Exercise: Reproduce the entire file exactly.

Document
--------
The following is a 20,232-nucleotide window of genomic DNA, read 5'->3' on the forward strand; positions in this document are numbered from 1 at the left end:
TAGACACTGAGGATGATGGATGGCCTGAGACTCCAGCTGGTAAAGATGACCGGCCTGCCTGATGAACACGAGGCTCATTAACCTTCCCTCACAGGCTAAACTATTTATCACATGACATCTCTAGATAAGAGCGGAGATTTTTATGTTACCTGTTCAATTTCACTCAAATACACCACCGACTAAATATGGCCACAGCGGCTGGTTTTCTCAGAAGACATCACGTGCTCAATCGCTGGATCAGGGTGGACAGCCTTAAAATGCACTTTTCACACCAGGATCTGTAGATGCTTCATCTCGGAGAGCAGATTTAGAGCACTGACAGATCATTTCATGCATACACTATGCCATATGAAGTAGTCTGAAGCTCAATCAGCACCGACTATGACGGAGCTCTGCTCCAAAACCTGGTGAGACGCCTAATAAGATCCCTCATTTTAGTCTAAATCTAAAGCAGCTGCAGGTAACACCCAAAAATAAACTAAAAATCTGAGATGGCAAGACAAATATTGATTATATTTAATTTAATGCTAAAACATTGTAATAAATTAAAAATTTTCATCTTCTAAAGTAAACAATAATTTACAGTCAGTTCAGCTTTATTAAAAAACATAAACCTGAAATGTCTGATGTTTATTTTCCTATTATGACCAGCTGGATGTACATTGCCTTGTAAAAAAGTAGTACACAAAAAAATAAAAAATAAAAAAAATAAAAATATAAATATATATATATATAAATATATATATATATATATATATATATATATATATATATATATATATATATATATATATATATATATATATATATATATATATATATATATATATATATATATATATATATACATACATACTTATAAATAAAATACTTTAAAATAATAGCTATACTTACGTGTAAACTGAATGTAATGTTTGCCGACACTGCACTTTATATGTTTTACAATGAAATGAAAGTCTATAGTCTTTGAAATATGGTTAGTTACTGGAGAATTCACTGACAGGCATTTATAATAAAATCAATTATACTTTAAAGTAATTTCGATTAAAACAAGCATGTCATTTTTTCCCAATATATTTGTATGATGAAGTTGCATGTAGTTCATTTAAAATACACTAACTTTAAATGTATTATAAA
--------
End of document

The following is a 20,232-nucleotide window of genomic DNA, read 5'->3' on the forward strand; positions in this document are numbered from 1 at the left end:
TAGACACTGAGGATGATGGATGGCCTGAGACTCCAGCTGGTAAAGATGACCGGCCTGCCTGATGAACACGAGGCTCATTAACCTTCCCTCACAGGCTAAACTATTTATCACATGACATCTCTAGATAAGAGCGGAGATTTTTATGTTACCTGTTCAATTTCACTCAAATACACCACCGACTAAATATGGCCACAGCGGCTGGTTTTCTCAGAAGACATCACGTGCTCAATCGCTGGATCAGGGTGGACAGCCTTAAAATGCACTTTTCACACCAGGATCTGTAGATGCTTCATCTCGGAGAGCAGATTTAGAGCACTGACAGATCATTTCATGCATACACTATGCCATATGAAGTAGTCTGAAGCTCAATCAGCACCGACTATGACGGAGCTCTGCTCCAAAACCTGGTGAGACGCCTAATAAGATCCCTCATTTTAGTCTAAATCTAAAGCAGCTGCAGGTAACACCCAAAAATAAACTAAAAATCTGAGATGGCAAGACAAATATTGATTATATTTAATTTAATGCTAAAACATTGTAATAAATTAAAAATTTTCATCTTCTAAAGTAAACAATAATTTACAGTCAGTTCAGCTTTATTAAAAAACATAAACCTGAAATGTCTGATGTTTATTTTCCTATTATGACCAGCTGGATGTACATTGCCTTGTAAAAAAGTAGTACACAAAAAAATAAAAAATAAAAAAAATAAAAATATAAATATATATATATATAAATATATATATATATATATATATATATATATATATATATATATATATATATATATATATATATATATATATATATATATATATATATATATATATATATATATATATATATACATACATACTTATAAATAAAATACTTTAAAATAATAGCTATACTTACGTGTAAACTGAATGTAATGTTTGCCGACACTGCACTTTATATGTTTTACAATGAAATGAAAGTCTATAGTCTTTGAAATATGGTTAGTTACTGGAGAATTCACTGACAGGCATTTATAATAAAATCAATTATACTTTAAAGTAATTTCGATTAAAACAAGCATGTCATTTTTTCCCAATATATTTGTATGATGAAGTTGCATGTAGTTCATTTAAAATACACTAACTTTAAATGTATTATAAA